With some SVGs in place, let’s get them showing up. For this, you have a few options, each can have their own trade-offs.

Xamarin.Forms SVG Controls

One of the first Xamarin.Forms SVG controls was SvgImage from GitHub user paulpatarinski. This SvgImage control was created prior to NGraphics offering really solid SVG support, so it uses a custom fork. You may be just fine using this library, but it you are already using NGraphics for something else, you will end up with two almost-identical libraries compiled into your app. Additionally, this version can choke on some SVG elements that others can handle.

With NGraphics’ SVG support vastly improved, while working on Xamarin.Forms projects at Twin Technologies I created a custom version of SvgImage that uses the standard NGraphics NuGet package directly. This variant, TwinTechsForms.SvgImage, is available as a NuGet package. In addition to updating NGraphics, I also added 9-slice SVG support to SvgImage control. This control does not offer Windows Phone or UWP support yet.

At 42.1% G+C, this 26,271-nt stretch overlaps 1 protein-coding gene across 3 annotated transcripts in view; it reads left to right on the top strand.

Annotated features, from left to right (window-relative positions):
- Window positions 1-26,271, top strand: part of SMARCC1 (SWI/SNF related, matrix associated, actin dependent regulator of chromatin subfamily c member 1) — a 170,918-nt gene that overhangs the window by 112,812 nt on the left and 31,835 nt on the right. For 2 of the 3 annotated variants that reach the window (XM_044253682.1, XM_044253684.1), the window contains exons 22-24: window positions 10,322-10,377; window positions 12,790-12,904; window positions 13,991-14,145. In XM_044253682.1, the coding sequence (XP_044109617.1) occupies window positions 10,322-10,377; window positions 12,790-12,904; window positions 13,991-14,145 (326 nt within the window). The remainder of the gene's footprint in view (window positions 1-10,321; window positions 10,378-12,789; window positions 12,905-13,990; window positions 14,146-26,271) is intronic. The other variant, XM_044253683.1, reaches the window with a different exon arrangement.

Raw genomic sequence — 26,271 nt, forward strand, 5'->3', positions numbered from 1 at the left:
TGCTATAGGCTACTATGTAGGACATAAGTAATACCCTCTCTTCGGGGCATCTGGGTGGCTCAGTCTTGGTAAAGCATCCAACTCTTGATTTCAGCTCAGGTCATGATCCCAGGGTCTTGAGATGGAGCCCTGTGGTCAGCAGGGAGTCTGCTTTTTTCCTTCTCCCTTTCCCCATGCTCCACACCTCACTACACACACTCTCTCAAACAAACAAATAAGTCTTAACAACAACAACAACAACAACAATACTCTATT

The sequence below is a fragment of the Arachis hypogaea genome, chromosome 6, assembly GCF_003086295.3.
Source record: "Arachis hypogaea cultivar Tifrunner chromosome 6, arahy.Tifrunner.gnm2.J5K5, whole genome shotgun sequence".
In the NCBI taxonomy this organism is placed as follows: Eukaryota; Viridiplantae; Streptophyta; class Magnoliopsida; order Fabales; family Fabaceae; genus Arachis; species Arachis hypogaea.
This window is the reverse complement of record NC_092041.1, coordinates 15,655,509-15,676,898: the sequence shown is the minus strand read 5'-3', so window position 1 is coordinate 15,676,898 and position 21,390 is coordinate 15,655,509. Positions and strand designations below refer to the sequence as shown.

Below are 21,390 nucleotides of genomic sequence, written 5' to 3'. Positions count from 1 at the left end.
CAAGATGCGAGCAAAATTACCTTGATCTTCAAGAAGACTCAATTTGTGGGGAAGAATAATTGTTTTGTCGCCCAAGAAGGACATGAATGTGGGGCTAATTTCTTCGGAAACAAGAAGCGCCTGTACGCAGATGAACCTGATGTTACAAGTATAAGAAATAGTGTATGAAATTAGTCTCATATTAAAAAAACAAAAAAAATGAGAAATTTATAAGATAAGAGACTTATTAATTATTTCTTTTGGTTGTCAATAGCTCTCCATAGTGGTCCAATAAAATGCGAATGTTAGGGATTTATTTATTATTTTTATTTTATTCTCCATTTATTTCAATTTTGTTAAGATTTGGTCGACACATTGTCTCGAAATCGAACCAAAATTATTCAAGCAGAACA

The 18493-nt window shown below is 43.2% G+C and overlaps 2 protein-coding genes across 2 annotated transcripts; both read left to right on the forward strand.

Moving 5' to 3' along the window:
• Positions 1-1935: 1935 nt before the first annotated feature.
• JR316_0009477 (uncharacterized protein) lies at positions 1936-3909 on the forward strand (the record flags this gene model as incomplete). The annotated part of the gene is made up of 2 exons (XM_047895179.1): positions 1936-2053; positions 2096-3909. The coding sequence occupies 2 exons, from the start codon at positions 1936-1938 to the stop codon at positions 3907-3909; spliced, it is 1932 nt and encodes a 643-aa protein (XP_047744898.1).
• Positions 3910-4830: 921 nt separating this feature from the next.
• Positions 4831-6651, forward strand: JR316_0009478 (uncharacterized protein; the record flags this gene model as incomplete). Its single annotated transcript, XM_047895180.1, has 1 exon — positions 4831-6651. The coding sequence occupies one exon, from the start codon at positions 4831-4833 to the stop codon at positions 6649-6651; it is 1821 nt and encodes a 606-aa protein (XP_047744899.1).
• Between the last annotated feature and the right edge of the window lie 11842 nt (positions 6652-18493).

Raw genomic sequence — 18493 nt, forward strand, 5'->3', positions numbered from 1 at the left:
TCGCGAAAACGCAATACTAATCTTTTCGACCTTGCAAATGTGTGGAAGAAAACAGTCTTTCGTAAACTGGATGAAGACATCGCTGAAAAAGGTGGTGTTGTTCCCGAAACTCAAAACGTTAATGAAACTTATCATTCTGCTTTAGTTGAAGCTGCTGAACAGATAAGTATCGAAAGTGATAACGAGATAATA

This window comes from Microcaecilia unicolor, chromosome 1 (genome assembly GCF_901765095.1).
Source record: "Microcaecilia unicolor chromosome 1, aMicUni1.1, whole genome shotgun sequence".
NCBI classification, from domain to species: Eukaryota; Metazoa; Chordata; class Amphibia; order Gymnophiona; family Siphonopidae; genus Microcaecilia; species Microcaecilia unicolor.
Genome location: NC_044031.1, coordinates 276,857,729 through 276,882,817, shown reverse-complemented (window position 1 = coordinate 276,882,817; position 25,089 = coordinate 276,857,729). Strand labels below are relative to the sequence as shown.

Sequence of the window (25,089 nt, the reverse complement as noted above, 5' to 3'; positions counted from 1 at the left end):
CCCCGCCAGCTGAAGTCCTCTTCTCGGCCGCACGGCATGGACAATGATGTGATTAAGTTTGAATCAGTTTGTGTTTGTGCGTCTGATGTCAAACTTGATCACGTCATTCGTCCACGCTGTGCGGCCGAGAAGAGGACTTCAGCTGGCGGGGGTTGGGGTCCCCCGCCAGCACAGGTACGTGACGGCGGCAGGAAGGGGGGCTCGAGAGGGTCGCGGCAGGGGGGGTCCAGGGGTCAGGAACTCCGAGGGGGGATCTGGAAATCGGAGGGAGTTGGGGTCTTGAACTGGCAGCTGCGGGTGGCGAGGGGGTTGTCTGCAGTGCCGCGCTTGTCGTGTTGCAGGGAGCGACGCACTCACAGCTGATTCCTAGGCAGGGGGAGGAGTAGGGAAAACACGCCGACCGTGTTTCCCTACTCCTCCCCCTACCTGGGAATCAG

NControl.Controls also offers an SvgImage control using NGraphics. (NControl is a Xamarin.Forms control created as a wrapper around NGraphics for custom-drawn cross-platform controls, with NControl.Controls being sample implementations.)

While it isn’t derived from the NControl SvgImage control (yet!), I have also ported the 9-slice SVG implementation found in the TwinTechsForms.SvgImage control to an NControl version: TwinTechsForms.NControl.SvgImageView (also available on NuGet). This control does not offer Windows Phone or UWP support yet.

No matter which SVG control you pick, you’ll want to add the package to both your Xamarin.Forms PCL project(s) as well as all of your platform projects. For the rest of this post, the code is based on TwinTechsForms.NControl.SvgImageView, so the exact code might be different for other SVG control libraries.

Using TwinTechsForms.NControl.SvgImageView

There is some initialization required to make SvgImageView work, but it’s a simple line in the platform projects after Xamarin.Forms initializes (AppDelegate.cs for iOS, MainActivity.cs for Android).


NOTE: without this line, SvgImageView will silently fail to use the custom renderer. I hope to eliminate the need for it at some point, but it is still needed for now.